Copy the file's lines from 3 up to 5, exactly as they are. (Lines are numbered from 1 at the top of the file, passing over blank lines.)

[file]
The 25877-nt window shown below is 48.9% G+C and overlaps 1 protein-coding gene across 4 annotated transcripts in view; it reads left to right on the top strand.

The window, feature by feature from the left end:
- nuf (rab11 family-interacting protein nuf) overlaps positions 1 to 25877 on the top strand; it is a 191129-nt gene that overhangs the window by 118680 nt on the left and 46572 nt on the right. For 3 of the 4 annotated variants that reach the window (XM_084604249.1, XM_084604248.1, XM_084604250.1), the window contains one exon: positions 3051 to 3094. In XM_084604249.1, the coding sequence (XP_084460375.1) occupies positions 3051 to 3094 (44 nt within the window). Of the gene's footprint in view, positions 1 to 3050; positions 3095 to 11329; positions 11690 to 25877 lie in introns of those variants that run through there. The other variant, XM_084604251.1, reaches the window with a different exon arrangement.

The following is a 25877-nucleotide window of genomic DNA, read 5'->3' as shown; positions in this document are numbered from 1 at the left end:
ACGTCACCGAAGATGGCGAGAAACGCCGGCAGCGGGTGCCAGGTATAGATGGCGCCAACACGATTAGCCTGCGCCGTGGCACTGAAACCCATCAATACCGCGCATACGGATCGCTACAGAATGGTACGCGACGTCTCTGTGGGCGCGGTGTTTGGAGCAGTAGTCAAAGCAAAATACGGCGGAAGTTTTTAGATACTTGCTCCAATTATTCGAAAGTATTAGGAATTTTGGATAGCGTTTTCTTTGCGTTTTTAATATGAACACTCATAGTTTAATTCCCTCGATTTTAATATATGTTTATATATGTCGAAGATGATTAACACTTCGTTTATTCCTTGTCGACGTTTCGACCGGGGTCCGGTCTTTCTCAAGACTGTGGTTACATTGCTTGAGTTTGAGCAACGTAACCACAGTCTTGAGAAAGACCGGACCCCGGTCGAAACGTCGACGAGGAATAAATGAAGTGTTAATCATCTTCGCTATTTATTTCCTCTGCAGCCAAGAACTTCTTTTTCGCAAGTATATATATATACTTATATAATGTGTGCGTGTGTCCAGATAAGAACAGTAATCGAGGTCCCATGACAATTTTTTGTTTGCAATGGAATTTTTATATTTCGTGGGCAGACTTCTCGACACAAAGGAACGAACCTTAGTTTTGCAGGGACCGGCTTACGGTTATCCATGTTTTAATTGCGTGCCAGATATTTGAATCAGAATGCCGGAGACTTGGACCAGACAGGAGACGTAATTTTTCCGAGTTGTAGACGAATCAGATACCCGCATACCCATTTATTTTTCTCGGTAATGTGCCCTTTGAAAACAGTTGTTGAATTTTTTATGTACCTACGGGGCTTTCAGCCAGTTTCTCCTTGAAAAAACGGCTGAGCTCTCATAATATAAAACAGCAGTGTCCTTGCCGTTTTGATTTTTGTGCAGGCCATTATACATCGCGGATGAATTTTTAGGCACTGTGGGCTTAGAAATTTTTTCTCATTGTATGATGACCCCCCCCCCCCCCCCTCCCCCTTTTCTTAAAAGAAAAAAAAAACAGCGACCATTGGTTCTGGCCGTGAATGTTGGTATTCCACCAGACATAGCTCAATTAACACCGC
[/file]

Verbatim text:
- nuf (rab11 family-interacting protein nuf) overlaps positions 1 to 25877 on the top strand; it is a 191129-nt gene that overhangs the window by 118680 nt on the left and 46572 nt on the right. For 3 of the 4 annotated variants that reach the window (XM_084604249.1, XM_084604248.1, XM_084604250.1), the window contains one exon: positions 3051 to 3094. In XM_084604249.1, the coding sequence (XP_084460375.1) occupies positions 3051 to 3094 (44 nt within the window). Of the gene's footprint in view, positions 1 to 3050; positions 3095 to 11329; positions 11690 to 25877 lie in introns of those variants that run through there. The other variant, XM_084604251.1, reaches the window with a different exon arrangement.

The following is a 25877-nucleotide window of genomic DNA, read 5'->3' as shown; positions in this document are numbered from 1 at the left end:
ACGTCACCGAAGATGGCGAGAAACGCCGGCAGCGGGTGCCAGGTATAGATGGCGCCAACACGATTAGCCTGCGCCGTGGCACTGAAACCCATCAATACCGCGCATACGGATCGCTACAGAATGGTACGCGACGTCTCTGTGGGCGCGGTGTTTGGAGCAGTAGTCAAAGCAAAATACGGCGGAAGTTTTTAGATACTTGCTCCAATTATTCGAAAGTATTAGGAATTTTGGATAGCGTTTTCTTTGCGTTTTTAATATGAACACTCATAGTTTAATTCCCTCGATTTTAATATATGTTTATATATGTCGAAGATGATTAACACTTCGTTTATTCCTTGTCGACGTTTCGACCGGGGTCCGGTCTTTCTCAAGACTGTGGTTACATTGCTTGAGTTTGAGCAACGTAACCACAGTCTTGAGAAAGACCGGACCCCGGTCGAAACGTCGACGAGGAATAAATGAAGTGTTAATCATCTTCGCTATTTATTTCCTCTGCAGCCAAGAACTTCTTTTTCGCAAGTATATATATATACTTATATAATGTGTGCGTGTGTCCAGATAAGAACAGTAATCGAGGTCCCATGACAATTTTTTGTTTGCAATGGAATTTTTATATTTCGTGGGCAGACTTCTCGACACAAAGGAACGAACCTTAGTTTTGCAGGGACCGGCTTACGGTTATCCATGTTTTAATTGCGTGCCAGATATTTGAATCAGAATGCCGGAGACTTGGACCAGACAGGAGACGTAATTTTTCCGAGTTGTAGACGAATCAGATACCCGCATACCCATTTATTTTTCTCGGTAATGTGCCCTTTGAAAACAGTTGTTGAATTTTTTATGTACCTACGGGGCTTTCAGCCAGTTTCTCCTTGAAAAAACGGCTGAGCTCTCATAATATAAAACAGCAGTGTCCTTGCCGTTTTGATTTTTGTGCAGGCCATTATACATCGCGGATGAATTTTTAGGCACTGTGGGCTTAGAAATTTTTTCTCATTGTATGATGACCCCCCCCCCCCCCCCTCCCCCTTTTCTTAAAAGAAAAAAAAAACAGCGACCATTGGTTCTGGCCGTGAATGTTGGTATTCCACCAGACATAGCTCAATTAACACCGC